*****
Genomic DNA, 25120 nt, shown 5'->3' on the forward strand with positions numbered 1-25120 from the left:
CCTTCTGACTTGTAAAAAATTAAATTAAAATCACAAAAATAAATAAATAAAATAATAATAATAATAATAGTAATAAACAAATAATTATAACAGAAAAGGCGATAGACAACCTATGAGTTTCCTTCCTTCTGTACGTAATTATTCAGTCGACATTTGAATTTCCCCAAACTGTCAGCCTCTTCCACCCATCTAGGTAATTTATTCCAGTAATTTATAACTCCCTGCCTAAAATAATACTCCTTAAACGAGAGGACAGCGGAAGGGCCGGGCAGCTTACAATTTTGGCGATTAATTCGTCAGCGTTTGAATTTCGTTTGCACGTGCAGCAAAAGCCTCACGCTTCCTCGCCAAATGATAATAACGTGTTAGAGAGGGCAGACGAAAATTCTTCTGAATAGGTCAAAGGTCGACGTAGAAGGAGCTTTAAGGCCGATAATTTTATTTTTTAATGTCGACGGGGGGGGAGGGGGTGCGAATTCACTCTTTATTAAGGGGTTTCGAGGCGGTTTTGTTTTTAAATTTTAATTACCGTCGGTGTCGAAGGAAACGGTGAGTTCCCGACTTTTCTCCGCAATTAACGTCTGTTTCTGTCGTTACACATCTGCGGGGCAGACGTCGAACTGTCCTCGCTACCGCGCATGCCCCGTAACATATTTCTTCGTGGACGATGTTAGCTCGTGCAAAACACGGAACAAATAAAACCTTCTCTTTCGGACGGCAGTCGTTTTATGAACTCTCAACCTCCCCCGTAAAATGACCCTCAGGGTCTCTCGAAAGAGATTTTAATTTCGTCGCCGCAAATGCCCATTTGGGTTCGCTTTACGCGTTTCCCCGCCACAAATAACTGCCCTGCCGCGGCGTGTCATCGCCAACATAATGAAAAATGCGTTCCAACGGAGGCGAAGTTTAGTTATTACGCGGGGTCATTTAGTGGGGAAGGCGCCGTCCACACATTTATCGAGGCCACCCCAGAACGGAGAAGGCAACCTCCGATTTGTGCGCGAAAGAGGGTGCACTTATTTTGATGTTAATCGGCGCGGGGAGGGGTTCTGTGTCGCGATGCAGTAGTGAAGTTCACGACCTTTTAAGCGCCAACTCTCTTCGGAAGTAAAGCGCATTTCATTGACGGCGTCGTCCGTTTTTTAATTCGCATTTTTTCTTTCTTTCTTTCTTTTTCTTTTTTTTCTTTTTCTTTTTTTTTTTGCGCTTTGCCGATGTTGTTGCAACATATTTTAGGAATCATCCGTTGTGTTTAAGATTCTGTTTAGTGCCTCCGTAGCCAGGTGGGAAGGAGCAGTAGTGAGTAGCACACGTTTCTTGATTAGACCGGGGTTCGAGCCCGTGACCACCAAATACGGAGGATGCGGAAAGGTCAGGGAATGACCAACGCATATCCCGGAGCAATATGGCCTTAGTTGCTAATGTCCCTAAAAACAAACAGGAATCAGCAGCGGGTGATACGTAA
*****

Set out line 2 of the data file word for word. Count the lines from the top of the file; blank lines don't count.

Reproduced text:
CCTTCTGACTTGTAAAAAATTAAATTAAAATCACAAAAATAAATAAATAAAATAATAATAATAATAATAGTAATAAACAAATAATTATAACAGAAAAGGCGATAGACAACCTATGAGTTTCCTTCCTTCTGTACGTAATTATTCAGTCGACATTTGAATTTCCCCAAACTGTCAGCCTCTTCCACCCATCTAGGTAATTTATTCCAGTAATTTATAACTCCCTGCCTAAAATAATACTCCTTAAACGAGAGGACAGCGGAAGGGCCGGGCAGCTTACAATTTTGGCGATTAATTCGTCAGCGTTTGAATTTCGTTTGCACGTGCAGCAAAAGCCTCACGCTTCCTCGCCAAATGATAATAACGTGTTAGAGAGGGCAGACGAAAATTCTTCTGAATAGGTCAAAGGTCGACGTAGAAGGAGCTTTAAGGCCGATAATTTTATTTTTTAATGTCGACGGGGGGGGAGGGGGTGCGAATTCACTCTTTATTAAGGGGTTTCGAGGCGGTTTTGTTTTTAAATTTTAATTACCGTCGGTGTCGAAGGAAACGGTGAGTTCCCGACTTTTCTCCGCAATTAACGTCTGTTTCTGTCGTTACACATCTGCGGGGCAGACGTCGAACTGTCCTCGCTACCGCGCATGCCCCGTAACATATTTCTTCGTGGACGATGTTAGCTCGTGCAAAACACGGAACAAATAAAACCTTCTCTTTCGGACGGCAGTCGTTTTATGAACTCTCAACCTCCCCCGTAAAATGACCCTCAGGGTCTCTCGAAAGAGATTTTAATTTCGTCGCCGCAAATGCCCATTTGGGTTCGCTTTACGCGTTTCCCCGCCACAAATAACTGCCCTGCCGCGGCGTGTCATCGCCAACATAATGAAAAATGCGTTCCAACGGAGGCGAAGTTTAGTTATTACGCGGGGTCATTTAGTGGGGAAGGCGCCGTCCACACATTTATCGAGGCCACCCCAGAACGGAGAAGGCAACCTCCGATTTGTGCGCGAAAGAGGGTGCACTTATTTTGATGTTAATCGGCGCGGGGAGGGGTTCTGTGTCGCGATGCAGTAGTGAAGTTCACGACCTTTTAAGCGCCAACTCTCTTCGGAAGTAAAGCGCATTTCATTGACGGCGTCGTCCGTTTTTTAATTCGCATTTTTTCTTTCTTTCTTTCTTTTTCTTTTTTTTCTTTTTCTTTTTTTTTTTGCGCTTTGCCGATGTTGTTGCAACATATTTTAGGAATCATCCGTTGTGTTTAAGATTCTGTTTAGTGCCTCCGTAGCCAGGTGGGAAGGAGCAGTAGTGAGTAGCACACGTTTCTTGATTAGACCGGGGTTCGAGCCCGTGACCACCAAATACGGAGGATGCGGAAAGGTCAGGGAATGACCAACGCATATCCCGGAGCAATATGGCCTTAGTTGCTAATGTCCCTAAAAACAAACAGGAATCAGCAGCGGGTGATACGTAA